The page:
Section 5.5: Security Features
To ensure security, you need to focus on all the features of security. Some of the features of security include wireless security, security with malicious software, locking workstation, and BIOS Security.
Section 5.5.1: Wireless Security
Wireless systems are the systems that do not use wires to transmit information rather they use air to transmit data. This system is also not secure. The data can be intercepted in transit and can be misused. The wireless controllers use Service Set Identifiers (SSID), which are special ID numbers in the network cards to ensure security. Besides, they use the following components:
- Wireless Transport Layer Security (WTLS): This is a security layer of Wireless Applications Protocol (WAP) and provides authentication, encryption, and data integrity to wireless devices.
- IEEE 802.11x Wireless Protocols: IEEE 802.11x is a family of Wireless Protocols that use radio frequency transmissions. The frequencies in use are 2.4 GHz and 5 GHz. Several standards are:
- 802.11: provides 1 or 2 Mbps transmission in the 2.4 GHz band using either frequency hopping spread spectrum (FHSS) or direct sequence spread spectrum (DSSS).
- 802.11a: provides up to 54-Mbps in the 5GHz band. It uses an orthogonal frequency division multiplexing (OFDM) encoding scheme rather than FHSS or DSSS.
- 802.11b: provides 11 Mbps transmission (with a fallback to 5.5, 2 and 1Mbps) in the 2.4 GHz band. 802.11b uses only DSSS.
- 802.11g —provides bandwidths of 20Mbps+ in the 2.4GHz frequency spectrum. It is used for transmission over short distances at up to 54Mbps.
- WAP: This is a technology designed for use with mobile devices such as PDAs and cell phones. It bridges the gap between the mobile world and the Internet and is a global standard that is not controlled by any single company. The functions of WAP are similar to TCP/IP and server the same purpose for wireless communications. WAP system communicates with WAP gateway system, which converts the information back and forth between HTTP and WAP.
- WEP: This is a privacy protocol specified in IEEE 802.11 to provide secure communication to wireless LAN users. It provides a privacy service to wireless LAN users similar to that provided by the physical security inherent in a wired LAN. WEP however, in relatively new and is vulnerable due to weaknesses in the encryption algorithms.
Section 5.5.2: Malicious Software Protection
Malware or the malicious software, as the name suggests is software that infiltrates your computer without your consent. It includes a variety of hostile, intrusive, or annoying software or program code.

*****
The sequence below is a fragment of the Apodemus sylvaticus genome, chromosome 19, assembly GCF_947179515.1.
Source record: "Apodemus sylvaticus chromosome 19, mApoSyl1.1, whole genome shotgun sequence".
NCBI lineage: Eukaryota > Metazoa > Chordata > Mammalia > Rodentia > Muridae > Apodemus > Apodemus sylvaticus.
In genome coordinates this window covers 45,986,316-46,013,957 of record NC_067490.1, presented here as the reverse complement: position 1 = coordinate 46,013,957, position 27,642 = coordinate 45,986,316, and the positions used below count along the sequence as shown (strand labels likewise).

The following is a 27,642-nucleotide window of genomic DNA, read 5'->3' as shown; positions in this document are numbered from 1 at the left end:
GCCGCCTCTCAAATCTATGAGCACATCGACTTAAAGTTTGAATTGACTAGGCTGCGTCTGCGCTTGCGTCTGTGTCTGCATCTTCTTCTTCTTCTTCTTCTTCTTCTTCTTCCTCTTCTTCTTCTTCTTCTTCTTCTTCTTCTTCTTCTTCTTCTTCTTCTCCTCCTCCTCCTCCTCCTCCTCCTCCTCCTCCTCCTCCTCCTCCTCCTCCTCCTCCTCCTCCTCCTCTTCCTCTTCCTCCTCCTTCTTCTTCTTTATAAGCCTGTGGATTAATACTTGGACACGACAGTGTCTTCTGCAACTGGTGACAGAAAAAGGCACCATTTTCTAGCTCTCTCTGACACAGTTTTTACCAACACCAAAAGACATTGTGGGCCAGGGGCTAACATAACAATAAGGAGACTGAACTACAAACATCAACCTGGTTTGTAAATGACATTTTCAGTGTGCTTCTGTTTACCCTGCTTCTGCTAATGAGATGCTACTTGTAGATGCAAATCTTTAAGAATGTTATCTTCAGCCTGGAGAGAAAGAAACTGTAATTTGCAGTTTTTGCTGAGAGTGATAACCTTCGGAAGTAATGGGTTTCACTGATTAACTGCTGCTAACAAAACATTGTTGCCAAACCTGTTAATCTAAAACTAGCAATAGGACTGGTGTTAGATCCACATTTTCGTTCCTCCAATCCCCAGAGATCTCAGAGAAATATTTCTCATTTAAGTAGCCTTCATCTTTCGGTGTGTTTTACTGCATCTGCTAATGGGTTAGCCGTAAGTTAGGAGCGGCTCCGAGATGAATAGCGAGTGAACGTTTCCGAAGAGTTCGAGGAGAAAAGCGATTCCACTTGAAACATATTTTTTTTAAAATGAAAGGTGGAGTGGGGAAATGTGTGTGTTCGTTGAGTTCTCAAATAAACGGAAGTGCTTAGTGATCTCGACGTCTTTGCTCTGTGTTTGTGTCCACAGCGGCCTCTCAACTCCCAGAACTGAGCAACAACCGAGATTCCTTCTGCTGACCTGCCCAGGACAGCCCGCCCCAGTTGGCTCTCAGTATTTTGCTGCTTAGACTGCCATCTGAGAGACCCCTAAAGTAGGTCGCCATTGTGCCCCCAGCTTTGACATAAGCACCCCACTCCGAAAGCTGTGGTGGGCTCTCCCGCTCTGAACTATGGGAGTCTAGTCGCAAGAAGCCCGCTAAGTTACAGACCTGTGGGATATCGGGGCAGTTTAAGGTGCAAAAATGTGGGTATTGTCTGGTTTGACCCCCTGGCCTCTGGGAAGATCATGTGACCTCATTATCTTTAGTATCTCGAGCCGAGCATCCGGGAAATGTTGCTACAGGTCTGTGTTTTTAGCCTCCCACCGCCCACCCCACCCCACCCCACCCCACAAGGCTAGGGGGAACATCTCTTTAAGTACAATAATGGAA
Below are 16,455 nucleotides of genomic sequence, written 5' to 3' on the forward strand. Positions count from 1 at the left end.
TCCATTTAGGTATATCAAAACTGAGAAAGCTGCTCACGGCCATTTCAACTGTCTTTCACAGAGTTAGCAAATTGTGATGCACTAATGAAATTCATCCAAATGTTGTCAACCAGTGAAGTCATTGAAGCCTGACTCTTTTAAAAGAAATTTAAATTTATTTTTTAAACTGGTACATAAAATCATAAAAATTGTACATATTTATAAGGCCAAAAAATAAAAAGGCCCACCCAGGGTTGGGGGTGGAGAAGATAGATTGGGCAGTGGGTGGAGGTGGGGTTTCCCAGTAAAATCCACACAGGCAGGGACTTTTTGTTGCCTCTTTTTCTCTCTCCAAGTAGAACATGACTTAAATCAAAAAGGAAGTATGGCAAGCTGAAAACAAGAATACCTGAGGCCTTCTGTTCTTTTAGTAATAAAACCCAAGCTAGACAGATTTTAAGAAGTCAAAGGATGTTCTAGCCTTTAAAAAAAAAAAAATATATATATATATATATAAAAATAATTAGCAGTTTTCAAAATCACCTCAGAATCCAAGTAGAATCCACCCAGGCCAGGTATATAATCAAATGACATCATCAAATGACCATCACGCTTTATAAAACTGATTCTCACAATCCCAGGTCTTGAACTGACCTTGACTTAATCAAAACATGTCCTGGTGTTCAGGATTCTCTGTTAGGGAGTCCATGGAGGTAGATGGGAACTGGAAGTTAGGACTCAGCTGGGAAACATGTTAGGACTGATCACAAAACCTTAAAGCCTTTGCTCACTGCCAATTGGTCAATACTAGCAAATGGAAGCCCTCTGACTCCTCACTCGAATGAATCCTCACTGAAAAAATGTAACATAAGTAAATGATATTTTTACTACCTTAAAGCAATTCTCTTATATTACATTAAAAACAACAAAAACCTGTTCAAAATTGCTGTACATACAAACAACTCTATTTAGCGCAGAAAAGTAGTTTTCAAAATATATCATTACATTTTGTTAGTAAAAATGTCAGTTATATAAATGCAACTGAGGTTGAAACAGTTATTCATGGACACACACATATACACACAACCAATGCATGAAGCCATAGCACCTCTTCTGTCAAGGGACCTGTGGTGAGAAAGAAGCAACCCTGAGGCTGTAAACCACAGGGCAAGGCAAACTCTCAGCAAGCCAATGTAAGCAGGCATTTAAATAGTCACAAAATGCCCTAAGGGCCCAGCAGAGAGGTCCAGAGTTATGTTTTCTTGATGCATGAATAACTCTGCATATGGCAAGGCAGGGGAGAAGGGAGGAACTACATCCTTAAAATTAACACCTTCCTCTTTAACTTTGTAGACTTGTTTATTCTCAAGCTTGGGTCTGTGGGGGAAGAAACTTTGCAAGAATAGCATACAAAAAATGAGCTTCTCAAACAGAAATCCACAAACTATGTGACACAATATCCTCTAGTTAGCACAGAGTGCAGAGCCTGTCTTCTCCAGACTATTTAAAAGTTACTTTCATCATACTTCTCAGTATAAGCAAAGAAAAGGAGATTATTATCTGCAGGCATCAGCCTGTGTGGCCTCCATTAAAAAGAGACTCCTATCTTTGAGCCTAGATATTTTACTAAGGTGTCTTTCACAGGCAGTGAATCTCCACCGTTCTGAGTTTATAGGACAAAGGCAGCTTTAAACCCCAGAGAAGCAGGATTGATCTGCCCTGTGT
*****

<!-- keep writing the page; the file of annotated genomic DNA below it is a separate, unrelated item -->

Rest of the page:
- Computer virus: A program that infects computer systems. It may do nothing more then residing on a computer till it finds executable software that causes it to spread. Viruses are actively transmits itself over a network to infect other computers and can destroy your important software.
- Worm: A malicious program similar to virus but that spreads automatically unlike virus.
- Trojan horse: A harmful program that conceals itself and invites the user to run it. The harmful effects may take start immediately and can cause deleting the user's files or further installing malicious or undesirable software.
- Spyware: They do not replicate themselves like viruses but it can be equally or even more harmful to your computer. They may not disrupt you while you work on your computer but may collect private information from your computer such as credit card information, social security number, and information about your usage and send them to remote computers.
- Adware: Somewhat similar to spyware but the main purpose of these programs is advertisement. They may not be considered to be malware because the user actually consents to having the adware installed on their computer. It may hit you with a barrage of advertisements; from pop-ups to banner ads.
- Grayware: It is a very broad term used for all computer programs that are annoying but not necessarily totally destructive, including adware, joke programs and dialers.
Section 5.5.3: BIOS Security
Besides powering up your system the BIOS (Basic Input Output System) also protects your system from being misused. The BIOS allows you to set password that can add an extra layer of security for computers. This prevents a user from changing the BIOS settings and booting the computer without a password.
Sometimes, BIOS passwords may also become troublesome if users forget their password. The common way to workout BIOS security is to remove the battery and thereby erasing the CMOS.
Section 5.5.4: Social Engineering:
Social engineering another type of attack that does not involve tempering with software rather it deals with exploiting the human behavior. It is an act of manipulating people into performing actions or divulging confidential information. It is based on specific attributes of human decision-making.
A person using social engineering may try to gain the confidence of an employee of a company who is authorized to access the network and try to get him to reveal information that compromises the network's security. Another example of social engineers can be calling the authorized employee with some kind of urgent problem and push them to divulge secret information of the company and the passwords.